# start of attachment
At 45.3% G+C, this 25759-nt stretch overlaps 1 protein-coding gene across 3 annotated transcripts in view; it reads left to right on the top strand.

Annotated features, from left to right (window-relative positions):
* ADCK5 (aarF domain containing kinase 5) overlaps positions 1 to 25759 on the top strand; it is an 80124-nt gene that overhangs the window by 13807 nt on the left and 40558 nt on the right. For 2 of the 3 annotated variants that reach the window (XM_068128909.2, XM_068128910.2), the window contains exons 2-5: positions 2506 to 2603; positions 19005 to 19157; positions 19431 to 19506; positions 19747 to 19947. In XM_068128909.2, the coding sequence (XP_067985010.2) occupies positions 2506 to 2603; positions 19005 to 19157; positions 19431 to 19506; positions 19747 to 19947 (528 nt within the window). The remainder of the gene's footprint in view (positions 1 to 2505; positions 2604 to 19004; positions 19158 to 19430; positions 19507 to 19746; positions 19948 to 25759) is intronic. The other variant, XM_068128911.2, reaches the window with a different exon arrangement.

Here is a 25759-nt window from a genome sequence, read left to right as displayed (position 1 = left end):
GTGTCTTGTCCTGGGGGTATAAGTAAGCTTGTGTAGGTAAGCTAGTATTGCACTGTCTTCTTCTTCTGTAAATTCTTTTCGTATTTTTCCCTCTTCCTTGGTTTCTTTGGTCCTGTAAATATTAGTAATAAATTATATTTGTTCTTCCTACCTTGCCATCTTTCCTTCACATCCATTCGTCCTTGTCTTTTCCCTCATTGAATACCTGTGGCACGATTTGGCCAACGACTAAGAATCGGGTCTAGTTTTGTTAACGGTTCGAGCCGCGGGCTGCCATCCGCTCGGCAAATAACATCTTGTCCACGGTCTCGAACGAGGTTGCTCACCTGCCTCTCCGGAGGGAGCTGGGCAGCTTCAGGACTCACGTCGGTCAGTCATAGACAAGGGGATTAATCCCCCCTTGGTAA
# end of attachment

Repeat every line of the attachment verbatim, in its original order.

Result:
At 45.3% G+C, this 25759-nt stretch overlaps 1 protein-coding gene across 3 annotated transcripts in view; it reads left to right on the top strand.

Annotated features, from left to right (window-relative positions):
* ADCK5 (aarF domain containing kinase 5) overlaps positions 1 to 25759 on the top strand; it is an 80124-nt gene that overhangs the window by 13807 nt on the left and 40558 nt on the right. For 2 of the 3 annotated variants that reach the window (XM_068128909.2, XM_068128910.2), the window contains exons 2-5: positions 2506 to 2603; positions 19005 to 19157; positions 19431 to 19506; positions 19747 to 19947. In XM_068128909.2, the coding sequence (XP_067985010.2) occupies positions 2506 to 2603; positions 19005 to 19157; positions 19431 to 19506; positions 19747 to 19947 (528 nt within the window). The remainder of the gene's footprint in view (positions 1 to 2505; positions 2604 to 19004; positions 19158 to 19430; positions 19507 to 19746; positions 19948 to 25759) is intronic. The other variant, XM_068128911.2, reaches the window with a different exon arrangement.

Here is a 25759-nt window from a genome sequence, read left to right as displayed (position 1 = left end):
GTGTCTTGTCCTGGGGGTATAAGTAAGCTTGTGTAGGTAAGCTAGTATTGCACTGTCTTCTTCTTCTGTAAATTCTTTTCGTATTTTTCCCTCTTCCTTGGTTTCTTTGGTCCTGTAAATATTAGTAATAAATTATATTTGTTCTTCCTACCTTGCCATCTTTCCTTCACATCCATTCGTCCTTGTCTTTTCCCTCATTGAATACCTGTGGCACGATTTGGCCAACGACTAAGAATCGGGTCTAGTTTTGTTAACGGTTCGAGCCGCGGGCTGCCATCCGCTCGGCAAATAACATCTTGTCCACGGTCTCGAACGAGGTTGCTCACCTGCCTCTCCGGAGGGAGCTGGGCAGCTTCAGGACTCACGTCGGTCAGTCATAGACAAGGGGATTAATCCCCCCTTGGTAA